Common Sense vs Common Core

Part. 1 Fact vs Myth

When I first envisioned writing this I thought a single condensed blog would do the trick. My researches quickly revealed it would take more. I thought I knew a lot about the subject, but as always, I delved into it to make sure. One reason is that when you follow the media, any media, you can get confused rather easily. One side promotes one thing while the other espouses something else. I hope to clear up some of those misconceptions.
Just what is Common Core? The basis of Common Core is simple. It is a mandate to have the students in public schools take a series of ‘standardized tests’. No Big Deal, right? I mean we all took standardized tests in primary and secondary school. The rub come from the formulation of those tests which requires teachers to to teach some very strange and objectionable things to our children. They must do this if they want the children (and the school) to make a decent showing on the tests. This decent showing criteria is part and parcel of the school funding issue. The worse you you rate on the tests the less you receive in federal funding. That is a simplistic view, but basically accurate. More on this aspect later. First we need to delve into the facts of the Common Core mandates.
Let’s dig into some of the myths and corresponding actualities.
.  Common Core (CC) was a state-led initiative.
This is not at all true. The CC was begun in Washington D.C. with no involvement from the states. The initiating organization was a group of people brought together by Bill gates and his organization according to my research. They did decide that they needed to appear to be a populist movement so they went to the National Governors Association (NGA) (a trade association that doesn’t include all governors) and the Council of Chief State School Officers (CCSSO), another DC-based trade association. Note here that neither of these trade associations had any authority from any state to act in their behalf. Achieve, Inc., a DC-based nonprofit that includes many liberal education reformers was the chief architect.
.  Under Common Core, the states will still control their standards.

Nope. In fact the standards are written so that the states must accept the standards “word for word” . They can not change or delete anything. They do have the ability to add content, but that content will not be covered in the tests.
.  The federal government is not involved in the Common Core scheme.
Do really believe this one? Here are the facts. The U.S. Dept. of Education has poured millions of dollars into cohersive tactics to force the states to adopt the CC and they act as the enforcement agency. They have made it very tricky to ‘opt out’. One of the reasons it is so hard to pass a state law to do so. During the last 10 or so years it has become necessary for states to have federal funding for their schools. Sorry that is just the way it is. I will attempt to write about that another time giving the reasons.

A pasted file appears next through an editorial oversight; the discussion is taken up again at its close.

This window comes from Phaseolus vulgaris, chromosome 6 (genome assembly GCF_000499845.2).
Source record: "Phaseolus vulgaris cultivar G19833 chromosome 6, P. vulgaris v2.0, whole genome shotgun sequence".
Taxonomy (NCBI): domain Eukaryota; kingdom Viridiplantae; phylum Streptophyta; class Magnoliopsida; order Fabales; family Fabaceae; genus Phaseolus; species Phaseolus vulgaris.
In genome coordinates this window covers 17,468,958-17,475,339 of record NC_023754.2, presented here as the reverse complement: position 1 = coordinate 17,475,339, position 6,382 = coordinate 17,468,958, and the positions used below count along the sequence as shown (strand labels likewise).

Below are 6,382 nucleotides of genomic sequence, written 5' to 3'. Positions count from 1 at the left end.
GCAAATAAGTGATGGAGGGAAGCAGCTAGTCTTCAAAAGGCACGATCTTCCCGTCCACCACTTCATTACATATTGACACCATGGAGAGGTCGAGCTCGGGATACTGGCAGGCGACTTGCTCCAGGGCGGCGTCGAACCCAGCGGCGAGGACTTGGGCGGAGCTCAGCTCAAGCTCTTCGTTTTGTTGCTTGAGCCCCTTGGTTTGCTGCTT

.  The Common Core standards are “internationally benchmarked.
No information was presented to the Validation Committee to show how CC stacked up against standards of other high-achieving countries. In fact, the CC establishment no longer claims that the standards are “internationally benchmarked” – the website now states that they are “informed by” the standards of other countries. There is no definition of “informed by.”
.  Common Core is only a set of standards, not curriculum; states will still control their curriculum.

The whole point of the standardized tests is to drive the curriculum. In order for the students to pass the tests the teachers must teach the subjects in the tests and teach what the tests will cover. The math used in the tests have nothing to do with the way current math is taught and understood by either the common man or the colleges that teach math, much less the sciences that depend upon math. One drafter of the CC math standards stated, CC is designed to prepare students for a nonselective two-year community college, not a four-year university. That is only one example. I don’t have time or space to go into all of them, but stop by your school one day and ask to check out a history text. That all by itself will dismay most. Even the testing consortia being funded by USED admitted in their grant applications that they would use the money to develop curriculum models. There is so much more from English to literature that would put the entire country behind other competing countries.

. We need common standards to be able to compare our students’ performance to that of students in other states.

Pardon my blunt words, but that is just so much BS. We already have that. In the lower grades we have standardized tests, National Assessment of Educational Progress, that are administered and the content is reviewed annually. In High School there is ACT and SAT.
I have a dear friend that is a welder by trade with no college. My friend has a son just entering the grades where CC is used. He told me that upon viewing his son’s home work he was afraid that nothing was being taught in either math or English that would allow his son to even go into the trades where math is a part of the everyday work. Proper English is, of course, helpful when dealing with customers and all sorts of people that he interacts with every day. Even his son’s reading skills are sadly lacking for his age. My friend tells me that his son is being taught to memorize words. No phonetics to aid in both spelling and pronunciation. Just rote memorization.
There is so much more about this subject to cover, but I think a solid grounding in the facts are necessary prior to exploring the full ramifications of this federal governmental intrusion into our way of life.
Stay tuned.


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